- - Monday, October 16, 2017

ANALYSIS/OPINION:

There’s something about the Left Coast. Maybe there’s something in the salt water besides the makings of taffy. California was once derided as “the land of fruit and nuts,” and the nuttiness has spread northward along the coast. Just when Gov. Jerry Brown of California had outgrown his reputation as Gov. Moonbeam, he does something to reclaim it.

He signed a new law last week making it a crime — punished by a fine of a thousand dollars and up to a year in jail — for the “willful and repeated refusal” to use the “preferred name or pronouns” of transgendered elderly folk in nursing homes and other long-term care facilities.

The “LGBT Senior Bill of Rights” further requires such facilities allow residents to use the restrooms of their choice, regardless of whether their lady and gentleman parts accord with the noun on the door.

The legislation was the idea of a legislator from San Francisco, state Sen. Scott Wiener, who thanked the governor and called the new law “an important step in our fight to ensure all people are treated equally, regardless of their sexual orientation or gender identity.”

This draconian attempt to impose official state speech on everyone is meant to protect the feelings of a tiny percentage of the population of California — by one estimate .003 of 1 percent of the population. Being deliberately rude to anyone is never called for, and if a man wakes up on a bright sunny day (or a grim rainy day) feeling female, a decent regard for his feelings dictates that he be humored, like not deliberately stepping on the cape of a gent who calls himself Superman. But it’s hardly the role of the state to monitor pronouns. Members of the Democratic supermajority could find other ways of burnishing their hip piety.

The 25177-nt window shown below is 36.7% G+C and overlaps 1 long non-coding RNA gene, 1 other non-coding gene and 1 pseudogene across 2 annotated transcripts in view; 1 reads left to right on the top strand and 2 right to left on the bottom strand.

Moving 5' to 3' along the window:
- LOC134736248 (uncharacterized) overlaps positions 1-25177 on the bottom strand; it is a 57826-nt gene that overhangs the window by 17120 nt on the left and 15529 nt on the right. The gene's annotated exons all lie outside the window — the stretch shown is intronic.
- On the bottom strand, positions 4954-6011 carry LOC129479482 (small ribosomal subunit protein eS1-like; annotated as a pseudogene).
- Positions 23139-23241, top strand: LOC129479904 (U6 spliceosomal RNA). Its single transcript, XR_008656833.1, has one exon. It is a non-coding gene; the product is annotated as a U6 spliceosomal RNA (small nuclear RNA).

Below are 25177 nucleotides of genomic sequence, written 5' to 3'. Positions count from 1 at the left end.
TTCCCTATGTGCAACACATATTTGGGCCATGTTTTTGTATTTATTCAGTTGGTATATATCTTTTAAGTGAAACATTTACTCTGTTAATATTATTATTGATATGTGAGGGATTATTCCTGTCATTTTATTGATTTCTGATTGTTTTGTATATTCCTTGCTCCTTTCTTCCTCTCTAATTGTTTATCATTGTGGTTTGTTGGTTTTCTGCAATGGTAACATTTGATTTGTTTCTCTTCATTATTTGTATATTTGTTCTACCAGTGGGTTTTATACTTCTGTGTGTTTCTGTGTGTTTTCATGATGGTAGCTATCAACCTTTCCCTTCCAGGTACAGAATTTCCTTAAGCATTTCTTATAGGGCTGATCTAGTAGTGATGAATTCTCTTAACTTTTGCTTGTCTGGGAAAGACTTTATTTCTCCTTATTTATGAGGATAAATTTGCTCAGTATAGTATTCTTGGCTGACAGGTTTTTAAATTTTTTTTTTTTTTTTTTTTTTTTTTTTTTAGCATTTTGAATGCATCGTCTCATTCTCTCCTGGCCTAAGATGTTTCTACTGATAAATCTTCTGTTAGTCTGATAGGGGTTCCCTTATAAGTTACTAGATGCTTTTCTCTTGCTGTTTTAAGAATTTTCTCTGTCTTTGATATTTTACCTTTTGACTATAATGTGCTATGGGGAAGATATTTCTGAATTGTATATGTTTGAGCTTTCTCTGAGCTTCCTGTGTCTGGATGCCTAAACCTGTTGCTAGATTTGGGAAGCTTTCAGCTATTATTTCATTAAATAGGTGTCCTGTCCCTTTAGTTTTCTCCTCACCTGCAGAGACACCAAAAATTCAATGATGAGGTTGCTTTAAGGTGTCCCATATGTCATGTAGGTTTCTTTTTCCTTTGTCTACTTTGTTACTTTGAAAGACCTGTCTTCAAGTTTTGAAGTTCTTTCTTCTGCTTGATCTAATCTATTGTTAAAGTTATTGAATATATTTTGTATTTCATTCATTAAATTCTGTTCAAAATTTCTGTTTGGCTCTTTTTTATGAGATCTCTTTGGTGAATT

“How can you believe in free speech, but think the government can compel people to use certain pronouns when talking to others?” asks Greg Burt of the California Family Council, which opposed the new law. A fair question, and it’s difficult to see how such a law could get past a constitutional review by courts beyond the California border.

Free speech can be abused, of course, and it was at a coffee shop in Seattle earlier this month by a gay shopkeeper who launched himself on a profane rant when he discovered that a Christian pro-life group was taking a break from pamphleteering with a cup of java at his establishment, the aptly named Bedlam Coffee.

Ben Borgman ordered the group to take their pamphlets and leave, but not before subjecting them to a diatribe decorated with the usual F-bombs, and describing in detail his sexual proclivities and the imaginative ways he dreams of indulging them. Members of the pro-life group, whose handbills were critical of the practice of homosexuality, captured the incident on cellphone video and posted it online, where it could go viral.

Mr. Borgman was rightly admonished by the Washington State Human Rights Commission, but the Christian pro-life guests evicted from Bedlam Coffee should not expect an apology. If it weren’t for double standards, the intolerant left, on the West Coast and otherwise, would have no standards at all.

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